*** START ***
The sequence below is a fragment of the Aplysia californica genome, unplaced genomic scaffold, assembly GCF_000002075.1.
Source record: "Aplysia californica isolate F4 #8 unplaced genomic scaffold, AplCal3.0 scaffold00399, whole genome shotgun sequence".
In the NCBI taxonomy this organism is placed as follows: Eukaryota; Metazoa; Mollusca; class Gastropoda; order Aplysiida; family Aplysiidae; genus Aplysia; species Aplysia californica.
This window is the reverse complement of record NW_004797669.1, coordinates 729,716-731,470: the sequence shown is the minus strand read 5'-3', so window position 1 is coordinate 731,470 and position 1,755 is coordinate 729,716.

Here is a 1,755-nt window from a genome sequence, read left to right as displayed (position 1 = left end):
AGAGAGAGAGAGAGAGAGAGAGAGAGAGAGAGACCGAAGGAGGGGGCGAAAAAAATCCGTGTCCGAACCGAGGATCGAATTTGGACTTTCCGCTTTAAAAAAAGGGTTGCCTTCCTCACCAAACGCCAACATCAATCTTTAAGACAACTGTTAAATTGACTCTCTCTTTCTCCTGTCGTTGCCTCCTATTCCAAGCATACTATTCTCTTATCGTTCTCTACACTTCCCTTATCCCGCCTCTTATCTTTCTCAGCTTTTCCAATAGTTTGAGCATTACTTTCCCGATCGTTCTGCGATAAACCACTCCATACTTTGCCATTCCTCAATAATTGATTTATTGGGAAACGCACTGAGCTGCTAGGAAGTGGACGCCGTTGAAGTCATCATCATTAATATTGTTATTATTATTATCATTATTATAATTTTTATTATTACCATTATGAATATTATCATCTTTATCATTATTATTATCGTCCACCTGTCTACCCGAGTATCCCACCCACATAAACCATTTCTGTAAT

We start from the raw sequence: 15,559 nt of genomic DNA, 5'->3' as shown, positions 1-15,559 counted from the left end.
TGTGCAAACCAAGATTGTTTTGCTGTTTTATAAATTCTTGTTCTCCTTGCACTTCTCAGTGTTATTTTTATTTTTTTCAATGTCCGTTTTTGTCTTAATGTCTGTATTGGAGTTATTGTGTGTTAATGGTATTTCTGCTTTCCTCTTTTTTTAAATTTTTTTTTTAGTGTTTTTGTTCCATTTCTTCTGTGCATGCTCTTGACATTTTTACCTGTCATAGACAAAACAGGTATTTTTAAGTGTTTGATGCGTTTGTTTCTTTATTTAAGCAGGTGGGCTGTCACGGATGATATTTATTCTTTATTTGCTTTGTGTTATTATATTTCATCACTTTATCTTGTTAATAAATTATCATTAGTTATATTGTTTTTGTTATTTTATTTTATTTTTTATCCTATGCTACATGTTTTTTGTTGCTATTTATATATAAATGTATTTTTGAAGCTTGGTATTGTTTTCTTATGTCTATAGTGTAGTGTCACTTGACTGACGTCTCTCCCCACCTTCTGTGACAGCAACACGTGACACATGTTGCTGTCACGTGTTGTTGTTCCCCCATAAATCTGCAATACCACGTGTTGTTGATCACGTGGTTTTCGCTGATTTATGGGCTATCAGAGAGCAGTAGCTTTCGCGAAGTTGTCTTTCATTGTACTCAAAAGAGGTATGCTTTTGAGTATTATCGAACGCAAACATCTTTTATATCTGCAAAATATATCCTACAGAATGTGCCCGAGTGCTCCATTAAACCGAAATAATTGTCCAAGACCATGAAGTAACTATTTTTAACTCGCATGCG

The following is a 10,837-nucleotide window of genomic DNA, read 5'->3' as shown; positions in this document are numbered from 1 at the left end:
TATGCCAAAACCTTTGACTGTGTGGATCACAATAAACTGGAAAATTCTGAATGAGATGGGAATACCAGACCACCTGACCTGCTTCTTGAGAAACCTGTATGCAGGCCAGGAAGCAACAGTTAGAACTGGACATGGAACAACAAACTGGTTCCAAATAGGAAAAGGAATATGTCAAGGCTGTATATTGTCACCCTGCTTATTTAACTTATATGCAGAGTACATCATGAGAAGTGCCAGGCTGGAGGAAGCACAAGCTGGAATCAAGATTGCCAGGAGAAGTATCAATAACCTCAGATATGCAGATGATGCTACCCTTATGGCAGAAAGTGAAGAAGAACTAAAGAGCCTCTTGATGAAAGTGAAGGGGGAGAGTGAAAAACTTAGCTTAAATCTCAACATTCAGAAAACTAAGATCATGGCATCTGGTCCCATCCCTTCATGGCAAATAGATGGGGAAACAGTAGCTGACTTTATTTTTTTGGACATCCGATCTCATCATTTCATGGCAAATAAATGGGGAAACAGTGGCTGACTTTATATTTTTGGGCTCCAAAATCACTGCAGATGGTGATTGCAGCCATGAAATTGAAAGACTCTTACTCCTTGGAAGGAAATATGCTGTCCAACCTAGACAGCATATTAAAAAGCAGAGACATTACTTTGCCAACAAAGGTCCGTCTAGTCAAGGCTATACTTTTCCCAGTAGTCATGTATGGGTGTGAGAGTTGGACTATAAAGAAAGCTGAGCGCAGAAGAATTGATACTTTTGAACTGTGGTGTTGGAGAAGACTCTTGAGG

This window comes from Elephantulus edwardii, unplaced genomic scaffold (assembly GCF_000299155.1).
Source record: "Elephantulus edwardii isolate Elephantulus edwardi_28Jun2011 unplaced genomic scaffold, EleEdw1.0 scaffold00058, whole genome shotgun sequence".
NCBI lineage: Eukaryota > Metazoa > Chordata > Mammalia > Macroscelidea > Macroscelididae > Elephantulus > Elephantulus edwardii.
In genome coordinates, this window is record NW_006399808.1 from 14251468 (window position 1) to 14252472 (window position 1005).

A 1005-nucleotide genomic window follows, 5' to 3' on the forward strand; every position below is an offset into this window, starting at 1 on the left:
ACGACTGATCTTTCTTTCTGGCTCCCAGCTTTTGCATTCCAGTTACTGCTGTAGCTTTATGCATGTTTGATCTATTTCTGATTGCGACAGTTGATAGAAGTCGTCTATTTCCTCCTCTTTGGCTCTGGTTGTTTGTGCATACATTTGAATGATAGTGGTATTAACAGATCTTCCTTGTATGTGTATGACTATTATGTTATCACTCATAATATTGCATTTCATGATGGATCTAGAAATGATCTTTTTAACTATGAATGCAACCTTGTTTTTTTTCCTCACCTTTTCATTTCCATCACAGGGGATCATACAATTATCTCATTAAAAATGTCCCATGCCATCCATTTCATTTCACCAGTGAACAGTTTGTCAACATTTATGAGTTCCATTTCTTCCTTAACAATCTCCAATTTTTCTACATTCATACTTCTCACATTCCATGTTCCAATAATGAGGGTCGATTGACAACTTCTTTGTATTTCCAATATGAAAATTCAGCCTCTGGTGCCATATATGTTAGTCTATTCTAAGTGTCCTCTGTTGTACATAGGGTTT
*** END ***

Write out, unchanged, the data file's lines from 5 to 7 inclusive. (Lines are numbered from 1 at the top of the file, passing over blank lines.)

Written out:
Here is a 1,755-nt window from a genome sequence, read left to right as displayed (position 1 = left end):
AGAGAGAGAGAGAGAGAGAGAGAGAGAGAGAGACCGAAGGAGGGGGCGAAAAAAATCCGTGTCCGAACCGAGGATCGAATTTGGACTTTCCGCTTTAAAAAAAGGGTTGCCTTCCTCACCAAACGCCAACATCAATCTTTAAGACAACTGTTAAATTGACTCTCTCTTTCTCCTGTCGTTGCCTCCTATTCCAAGCATACTATTCTCTTATCGTTCTCTACACTTCCCTTATCCCGCCTCTTATCTTTCTCAGCTTTTCCAATAGTTTGAGCATTACTTTCCCGATCGTTCTGCGATAAACCACTCCATACTTTGCCATTCCTCAATAATTGATTTATTGGGAAACGCACTGAGCTGCTAGGAAGTGGACGCCGTTGAAGTCATCATCATTAATATTGTTATTATTATTATCATTATTATAATTTTTATTATTACCATTATGAATATTATCATCTTTATCATTATTATTATCGTCCACCTGTCTACCCGAGTATCCCACCCACATAAACCATTTCTGTAAT

We start from the raw sequence: 15,559 nt of genomic DNA, 5'->3' as shown, positions 1-15,559 counted from the left end.